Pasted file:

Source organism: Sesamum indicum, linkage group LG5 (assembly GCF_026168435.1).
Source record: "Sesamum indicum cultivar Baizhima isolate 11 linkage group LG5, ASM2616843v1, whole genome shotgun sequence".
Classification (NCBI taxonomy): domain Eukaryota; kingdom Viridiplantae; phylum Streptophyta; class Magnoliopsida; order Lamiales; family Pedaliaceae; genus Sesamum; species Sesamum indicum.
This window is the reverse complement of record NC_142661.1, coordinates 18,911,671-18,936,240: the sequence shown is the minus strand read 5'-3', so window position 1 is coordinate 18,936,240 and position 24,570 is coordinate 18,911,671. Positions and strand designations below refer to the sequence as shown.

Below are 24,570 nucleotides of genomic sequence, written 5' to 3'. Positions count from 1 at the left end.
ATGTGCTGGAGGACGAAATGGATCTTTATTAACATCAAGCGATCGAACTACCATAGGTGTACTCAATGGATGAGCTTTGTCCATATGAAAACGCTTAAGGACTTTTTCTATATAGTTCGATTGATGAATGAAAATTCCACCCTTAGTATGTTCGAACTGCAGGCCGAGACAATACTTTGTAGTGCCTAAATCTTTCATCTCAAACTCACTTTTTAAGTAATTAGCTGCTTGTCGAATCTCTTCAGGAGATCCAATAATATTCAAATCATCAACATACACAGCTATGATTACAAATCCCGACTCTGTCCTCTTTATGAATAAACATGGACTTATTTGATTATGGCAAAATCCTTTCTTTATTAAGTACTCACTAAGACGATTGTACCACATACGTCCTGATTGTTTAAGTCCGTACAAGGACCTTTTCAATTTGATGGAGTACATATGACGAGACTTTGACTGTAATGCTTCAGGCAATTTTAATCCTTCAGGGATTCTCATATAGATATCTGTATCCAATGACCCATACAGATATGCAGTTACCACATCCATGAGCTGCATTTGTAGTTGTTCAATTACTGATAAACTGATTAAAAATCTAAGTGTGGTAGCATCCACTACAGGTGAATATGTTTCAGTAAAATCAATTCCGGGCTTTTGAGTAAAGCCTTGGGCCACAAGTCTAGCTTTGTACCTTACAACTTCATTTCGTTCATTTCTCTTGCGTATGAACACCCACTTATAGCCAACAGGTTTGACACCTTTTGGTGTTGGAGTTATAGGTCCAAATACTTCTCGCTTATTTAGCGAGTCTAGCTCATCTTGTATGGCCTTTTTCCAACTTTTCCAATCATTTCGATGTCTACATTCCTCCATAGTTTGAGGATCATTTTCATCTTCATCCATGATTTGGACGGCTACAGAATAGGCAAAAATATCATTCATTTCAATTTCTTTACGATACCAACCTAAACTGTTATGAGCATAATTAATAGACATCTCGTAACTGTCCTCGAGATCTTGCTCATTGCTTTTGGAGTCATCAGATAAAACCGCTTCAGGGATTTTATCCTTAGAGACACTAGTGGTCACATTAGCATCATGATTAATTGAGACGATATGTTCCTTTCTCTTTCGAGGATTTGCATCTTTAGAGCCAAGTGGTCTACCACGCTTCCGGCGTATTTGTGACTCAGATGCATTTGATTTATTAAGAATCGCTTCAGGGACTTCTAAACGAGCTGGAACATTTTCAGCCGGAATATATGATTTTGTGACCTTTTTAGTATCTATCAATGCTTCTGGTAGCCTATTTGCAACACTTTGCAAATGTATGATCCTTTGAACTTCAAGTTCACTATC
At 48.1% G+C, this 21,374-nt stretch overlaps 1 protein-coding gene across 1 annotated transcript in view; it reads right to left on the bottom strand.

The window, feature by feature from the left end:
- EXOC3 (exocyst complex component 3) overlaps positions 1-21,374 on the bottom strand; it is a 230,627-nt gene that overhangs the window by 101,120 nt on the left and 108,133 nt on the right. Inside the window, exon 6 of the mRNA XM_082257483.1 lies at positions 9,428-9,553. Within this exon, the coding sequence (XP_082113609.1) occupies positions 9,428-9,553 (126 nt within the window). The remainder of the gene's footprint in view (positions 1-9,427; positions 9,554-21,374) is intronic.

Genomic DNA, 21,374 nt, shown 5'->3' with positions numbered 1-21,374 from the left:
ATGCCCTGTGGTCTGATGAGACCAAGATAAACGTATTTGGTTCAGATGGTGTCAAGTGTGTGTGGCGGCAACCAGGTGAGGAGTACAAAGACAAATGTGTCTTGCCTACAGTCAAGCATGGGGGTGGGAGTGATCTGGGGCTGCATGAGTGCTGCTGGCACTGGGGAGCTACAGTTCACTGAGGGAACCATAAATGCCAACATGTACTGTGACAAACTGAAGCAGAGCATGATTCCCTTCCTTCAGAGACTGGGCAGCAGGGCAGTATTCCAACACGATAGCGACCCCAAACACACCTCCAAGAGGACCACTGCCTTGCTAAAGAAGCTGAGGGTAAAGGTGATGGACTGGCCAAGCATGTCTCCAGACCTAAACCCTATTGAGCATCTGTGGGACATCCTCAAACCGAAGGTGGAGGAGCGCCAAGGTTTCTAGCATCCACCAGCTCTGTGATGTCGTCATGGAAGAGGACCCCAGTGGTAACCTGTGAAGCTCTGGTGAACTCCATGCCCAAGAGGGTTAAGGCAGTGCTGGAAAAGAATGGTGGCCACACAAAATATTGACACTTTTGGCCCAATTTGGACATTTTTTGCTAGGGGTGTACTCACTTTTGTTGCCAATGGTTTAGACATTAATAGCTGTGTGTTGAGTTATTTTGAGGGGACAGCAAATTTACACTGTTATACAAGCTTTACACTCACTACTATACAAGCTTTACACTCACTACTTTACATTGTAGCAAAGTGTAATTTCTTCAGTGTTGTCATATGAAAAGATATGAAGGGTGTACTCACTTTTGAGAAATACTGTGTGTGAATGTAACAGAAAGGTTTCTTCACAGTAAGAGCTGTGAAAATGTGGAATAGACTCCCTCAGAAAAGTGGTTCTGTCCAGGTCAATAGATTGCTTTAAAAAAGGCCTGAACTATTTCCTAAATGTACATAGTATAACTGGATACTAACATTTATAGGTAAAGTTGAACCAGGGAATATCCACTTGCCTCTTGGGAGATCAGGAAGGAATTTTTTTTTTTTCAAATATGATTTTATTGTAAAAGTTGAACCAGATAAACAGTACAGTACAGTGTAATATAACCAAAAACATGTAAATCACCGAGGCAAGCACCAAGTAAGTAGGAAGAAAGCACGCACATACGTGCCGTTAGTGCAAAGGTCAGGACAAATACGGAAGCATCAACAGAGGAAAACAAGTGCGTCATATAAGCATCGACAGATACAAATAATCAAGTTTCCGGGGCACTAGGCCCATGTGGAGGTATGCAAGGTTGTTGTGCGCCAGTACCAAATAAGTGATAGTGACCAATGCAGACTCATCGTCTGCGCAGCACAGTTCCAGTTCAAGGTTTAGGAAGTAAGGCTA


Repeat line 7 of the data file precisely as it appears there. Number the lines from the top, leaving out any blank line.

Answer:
At 48.1% G+C, this 21,374-nt stretch overlaps 1 protein-coding gene across 1 annotated transcript in view; it reads right to left on the bottom strand.